Self-proclaimed activist Kshama Sawant, an Indian American official who was vying for a second term on the Seattle City Council, was re-elected to represent the major U.S. city’s third district.
Prior to the election, Sawant was rapidly gaining momentum with endorsements from dignitaries, organizations and small business owners, among others.
Her main platform push is to make Seattle affordable to all and her way of showing she is serious about that motto is by taking the average working salary for her seat in office. The rest of the money is donated to a solidarity fund, she said.
Sawant edged out her competitor, Pamela Banks, for the District 3 seat 55.9 percent to 43.81 percent, securing a four-year term.
Sawant and her team hope to build a new kind of politics “that fights unapologetically for working families, and not corporations,” according to Sawant’s campaign page.
During her campaign efforts, Sawant and her team raised about $500,000. Her push for the average resident in Seattle, including helping to end poverty by promoting a $15 per hour minimum wage (I-W June 12, 2014 http://bit.ly/1CstKfm), garnered support not only locally, but nationwide as well.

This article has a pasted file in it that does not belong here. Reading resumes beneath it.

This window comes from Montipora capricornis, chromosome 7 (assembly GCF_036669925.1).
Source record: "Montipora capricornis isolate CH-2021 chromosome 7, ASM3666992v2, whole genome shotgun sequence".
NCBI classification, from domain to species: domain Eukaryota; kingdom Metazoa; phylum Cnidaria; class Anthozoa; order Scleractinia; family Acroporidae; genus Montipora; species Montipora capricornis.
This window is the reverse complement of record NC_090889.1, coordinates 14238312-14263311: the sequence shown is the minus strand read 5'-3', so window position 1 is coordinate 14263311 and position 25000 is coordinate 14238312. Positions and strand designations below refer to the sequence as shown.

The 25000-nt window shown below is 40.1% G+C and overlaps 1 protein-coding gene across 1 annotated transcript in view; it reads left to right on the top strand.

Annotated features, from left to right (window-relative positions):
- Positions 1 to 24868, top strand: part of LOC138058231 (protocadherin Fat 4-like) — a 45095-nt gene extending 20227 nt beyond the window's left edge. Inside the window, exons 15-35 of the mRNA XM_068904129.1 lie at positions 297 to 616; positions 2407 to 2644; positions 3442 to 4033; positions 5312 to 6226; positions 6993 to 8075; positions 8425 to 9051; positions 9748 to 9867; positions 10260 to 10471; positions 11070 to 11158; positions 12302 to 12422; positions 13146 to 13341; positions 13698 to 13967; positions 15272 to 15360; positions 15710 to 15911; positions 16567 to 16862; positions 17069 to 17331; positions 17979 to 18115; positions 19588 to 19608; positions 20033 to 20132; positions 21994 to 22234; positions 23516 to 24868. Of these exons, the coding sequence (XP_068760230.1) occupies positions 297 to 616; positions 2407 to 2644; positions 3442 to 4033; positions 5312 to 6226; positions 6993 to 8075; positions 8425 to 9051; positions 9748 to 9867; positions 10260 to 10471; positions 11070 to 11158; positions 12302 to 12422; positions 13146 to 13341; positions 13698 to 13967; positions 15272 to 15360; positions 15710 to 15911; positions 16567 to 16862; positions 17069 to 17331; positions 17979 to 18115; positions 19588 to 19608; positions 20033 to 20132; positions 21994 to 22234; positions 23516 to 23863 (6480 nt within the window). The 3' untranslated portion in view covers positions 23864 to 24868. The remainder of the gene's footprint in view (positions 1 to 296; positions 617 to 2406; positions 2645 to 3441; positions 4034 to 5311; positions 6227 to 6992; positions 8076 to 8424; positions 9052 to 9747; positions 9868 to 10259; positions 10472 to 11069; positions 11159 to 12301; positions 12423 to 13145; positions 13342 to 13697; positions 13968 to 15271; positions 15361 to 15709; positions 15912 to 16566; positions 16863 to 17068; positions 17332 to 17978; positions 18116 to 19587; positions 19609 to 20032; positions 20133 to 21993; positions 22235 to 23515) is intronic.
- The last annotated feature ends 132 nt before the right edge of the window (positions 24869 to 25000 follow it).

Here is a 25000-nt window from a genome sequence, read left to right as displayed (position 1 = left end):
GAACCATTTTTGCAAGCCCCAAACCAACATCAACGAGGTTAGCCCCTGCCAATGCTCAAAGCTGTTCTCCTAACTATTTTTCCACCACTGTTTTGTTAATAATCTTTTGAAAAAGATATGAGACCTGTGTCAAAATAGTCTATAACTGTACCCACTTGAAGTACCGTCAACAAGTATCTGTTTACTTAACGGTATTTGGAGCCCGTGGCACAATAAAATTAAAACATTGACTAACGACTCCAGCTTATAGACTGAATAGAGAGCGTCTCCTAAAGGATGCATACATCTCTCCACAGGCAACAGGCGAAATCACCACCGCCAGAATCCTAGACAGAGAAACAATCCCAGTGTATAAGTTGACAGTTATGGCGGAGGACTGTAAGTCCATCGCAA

Sawant pledged four years ago when she took office that she wears the “badge of socialist with pride,” and promised to be true to the people she represents.
According to her campaign page, the Indian American politician said she worked hard for the working class and “never relented in her unapologetic fight for the interest of working people.”
The campaign page added that, “By no means does our work end tonight. We need to use this opportunity and build on our victory.”
Her team urged people to join Socialist Alternative to help build a stronger movement to help Sawant’s platforms for the working class people to come to fruition.
“This victory belongs to socialists and working class people everywhere. Together, we have a world to win,” the campaign team added.